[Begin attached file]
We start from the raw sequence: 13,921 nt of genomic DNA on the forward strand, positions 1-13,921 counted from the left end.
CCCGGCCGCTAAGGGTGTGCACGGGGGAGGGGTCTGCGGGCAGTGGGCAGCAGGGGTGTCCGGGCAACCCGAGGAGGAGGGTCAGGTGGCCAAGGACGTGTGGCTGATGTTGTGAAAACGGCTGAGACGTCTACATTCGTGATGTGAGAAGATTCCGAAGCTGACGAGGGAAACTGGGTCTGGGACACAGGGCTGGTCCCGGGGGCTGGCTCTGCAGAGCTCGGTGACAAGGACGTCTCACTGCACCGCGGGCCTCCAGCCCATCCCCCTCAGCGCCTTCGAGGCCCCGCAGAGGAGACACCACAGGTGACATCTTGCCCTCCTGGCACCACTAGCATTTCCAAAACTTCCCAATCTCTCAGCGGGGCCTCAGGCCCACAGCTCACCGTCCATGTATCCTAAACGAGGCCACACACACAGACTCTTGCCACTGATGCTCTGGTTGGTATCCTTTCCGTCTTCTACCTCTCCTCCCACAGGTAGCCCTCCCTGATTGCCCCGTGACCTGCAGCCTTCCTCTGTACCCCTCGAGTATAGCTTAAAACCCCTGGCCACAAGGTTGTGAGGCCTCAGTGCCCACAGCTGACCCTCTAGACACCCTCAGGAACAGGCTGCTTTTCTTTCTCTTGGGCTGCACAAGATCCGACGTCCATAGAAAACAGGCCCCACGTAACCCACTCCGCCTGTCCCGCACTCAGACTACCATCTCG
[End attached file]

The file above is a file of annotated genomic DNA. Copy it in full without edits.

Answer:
We start from the raw sequence: 13,921 nt of genomic DNA on the forward strand, positions 1-13,921 counted from the left end.
CCCGGCCGCTAAGGGTGTGCACGGGGGAGGGGTCTGCGGGCAGTGGGCAGCAGGGGTGTCCGGGCAACCCGAGGAGGAGGGTCAGGTGGCCAAGGACGTGTGGCTGATGTTGTGAAAACGGCTGAGACGTCTACATTCGTGATGTGAGAAGATTCCGAAGCTGACGAGGGAAACTGGGTCTGGGACACAGGGCTGGTCCCGGGGGCTGGCTCTGCAGAGCTCGGTGACAAGGACGTCTCACTGCACCGCGGGCCTCCAGCCCATCCCCCTCAGCGCCTTCGAGGCCCCGCAGAGGAGACACCACAGGTGACATCTTGCCCTCCTGGCACCACTAGCATTTCCAAAACTTCCCAATCTCTCAGCGGGGCCTCAGGCCCACAGCTCACCGTCCATGTATCCTAAACGAGGCCACACACACAGACTCTTGCCACTGATGCTCTGGTTGGTATCCTTTCCGTCTTCTACCTCTCCTCCCACAGGTAGCCCTCCCTGATTGCCCCGTGACCTGCAGCCTTCCTCTGTACCCCTCGAGTATAGCTTAAAACCCCTGGCCACAAGGTTGTGAGGCCTCAGTGCCCACAGCTGACCCTCTAGACACCCTCAGGAACAGGCTGCTTTTCTTTCTCTTGGGCTGCACAAGATCCGACGTCCATAGAAAACAGGCCCCACGTAACCCACTCCGCCTGTCCCGCACTCAGACTACCATCTCG